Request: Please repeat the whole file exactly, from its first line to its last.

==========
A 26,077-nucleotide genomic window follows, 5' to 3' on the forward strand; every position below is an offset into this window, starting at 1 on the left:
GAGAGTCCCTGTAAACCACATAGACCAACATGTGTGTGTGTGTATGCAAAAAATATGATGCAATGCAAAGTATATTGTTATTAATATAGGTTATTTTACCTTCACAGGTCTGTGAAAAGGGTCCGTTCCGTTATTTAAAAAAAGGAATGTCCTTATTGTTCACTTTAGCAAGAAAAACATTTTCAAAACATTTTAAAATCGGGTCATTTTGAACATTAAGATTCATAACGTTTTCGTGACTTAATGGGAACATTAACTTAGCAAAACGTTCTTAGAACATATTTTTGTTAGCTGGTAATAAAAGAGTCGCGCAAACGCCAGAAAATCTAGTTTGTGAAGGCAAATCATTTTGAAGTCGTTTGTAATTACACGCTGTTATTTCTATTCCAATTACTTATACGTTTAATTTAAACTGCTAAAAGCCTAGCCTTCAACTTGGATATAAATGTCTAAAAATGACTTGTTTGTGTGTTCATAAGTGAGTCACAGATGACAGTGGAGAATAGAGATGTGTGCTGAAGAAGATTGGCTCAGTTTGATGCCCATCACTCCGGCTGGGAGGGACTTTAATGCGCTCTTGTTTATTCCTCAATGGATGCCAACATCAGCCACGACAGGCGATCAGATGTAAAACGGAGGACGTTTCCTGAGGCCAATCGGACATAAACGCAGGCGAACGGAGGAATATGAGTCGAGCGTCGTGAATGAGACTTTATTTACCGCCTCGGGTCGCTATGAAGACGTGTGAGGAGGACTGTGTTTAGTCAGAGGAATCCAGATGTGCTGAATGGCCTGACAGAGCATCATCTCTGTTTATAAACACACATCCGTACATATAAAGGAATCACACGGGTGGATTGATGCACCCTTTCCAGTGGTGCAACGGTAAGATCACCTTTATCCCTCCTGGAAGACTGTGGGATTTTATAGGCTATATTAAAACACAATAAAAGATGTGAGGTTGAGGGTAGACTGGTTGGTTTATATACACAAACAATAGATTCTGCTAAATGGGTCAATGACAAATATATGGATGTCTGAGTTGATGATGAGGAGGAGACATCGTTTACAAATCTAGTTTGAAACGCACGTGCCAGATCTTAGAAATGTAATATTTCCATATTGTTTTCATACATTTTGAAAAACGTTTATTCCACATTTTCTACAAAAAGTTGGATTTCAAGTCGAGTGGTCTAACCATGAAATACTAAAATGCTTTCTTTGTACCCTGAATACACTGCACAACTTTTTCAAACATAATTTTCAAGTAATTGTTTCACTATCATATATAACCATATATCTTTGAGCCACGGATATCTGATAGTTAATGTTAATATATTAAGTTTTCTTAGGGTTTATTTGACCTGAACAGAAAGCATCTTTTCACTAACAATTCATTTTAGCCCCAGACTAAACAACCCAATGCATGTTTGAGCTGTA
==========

A 26,077-nucleotide genomic window follows, 5' to 3' on the forward strand; every position below is an offset into this window, starting at 1 on the left:
GAGAGTCCCTGTAAACCACATAGACCAACATGTGTGTGTGTGTATGCAAAAAATATGATGCAATGCAAAGTATATTGTTATTAATATAGGTTATTTTACCTTCACAGGTCTGTGAAAAGGGTCCGTTCCGTTATTTAAAAAAAGGAATGTCCTTATTGTTCACTTTAGCAAGAAAAACATTTTCAAAACATTTTAAAATCGGGTCATTTTGAACATTAAGATTCATAACGTTTTCGTGACTTAATGGGAACATTAACTTAGCAAAACGTTCTTAGAACATATTTTTGTTAGCTGGTAATAAAAGAGTCGCGCAAACGCCAGAAAATCTAGTTTGTGAAGGCAAATCATTTTGAAGTCGTTTGTAATTACACGCTGTTATTTCTATTCCAATTACTTATACGTTTAATTTAAACTGCTAAAAGCCTAGCCTTCAACTTGGATATAAATGTCTAAAAATGACTTGTTTGTGTGTTCATAAGTGAGTCACAGATGACAGTGGAGAATAGAGATGTGTGCTGAAGAAGATTGGCTCAGTTTGATGCCCATCACTCCGGCTGGGAGGGACTTTAATGCGCTCTTGTTTATTCCTCAATGGATGCCAACATCAGCCACGACAGGCGATCAGATGTAAAACGGAGGACGTTTCCTGAGGCCAATCGGACATAAACGCAGGCGAACGGAGGAATATGAGTCGAGCGTCGTGAATGAGACTTTATTTACCGCCTCGGGTCGCTATGAAGACGTGTGAGGAGGACTGTGTTTAGTCAGAGGAATCCAGATGTGCTGAATGGCCTGACAGAGCATCATCTCTGTTTATAAACACACATCCGTACATATAAAGGAATCACACGGGTGGATTGATGCACCCTTTCCAGTGGTGCAACGGTAAGATCACCTTTATCCCTCCTGGAAGACTGTGGGATTTTATAGGCTATATTAAAACACAATAAAAGATGTGAGGTTGAGGGTAGACTGGTTGGTTTATATACACAAACAATAGATTCTGCTAAATGGGTCAATGACAAATATATGGATGTCTGAGTTGATGATGAGGAGGAGACATCGTTTACAAATCTAGTTTGAAACGCACGTGCCAGATCTTAGAAATGTAATATTTCCATATTGTTTTCATACATTTTGAAAAACGTTTATTCCACATTTTCTACAAAAAGTTGGATTTCAAGTCGAGTGGTCTAACCATGAAATACTAAAATGCTTTCTTTGTACCCTGAATACACTGCACAACTTTTTCAAACATAATTTTCAAGTAATTGTTTCACTATCATATATAACCATATATCTTTGAGCCACGGATATCTGATAGTTAATGTTAATATATTAAGTTTTCTTAGGGTTTATTTGACCTGAACAGAAAGCATCTTTTCACTAACAATTCATTTTAGCCCCAGACTAAACAACCCAATGCATGTTTGAGCTGTA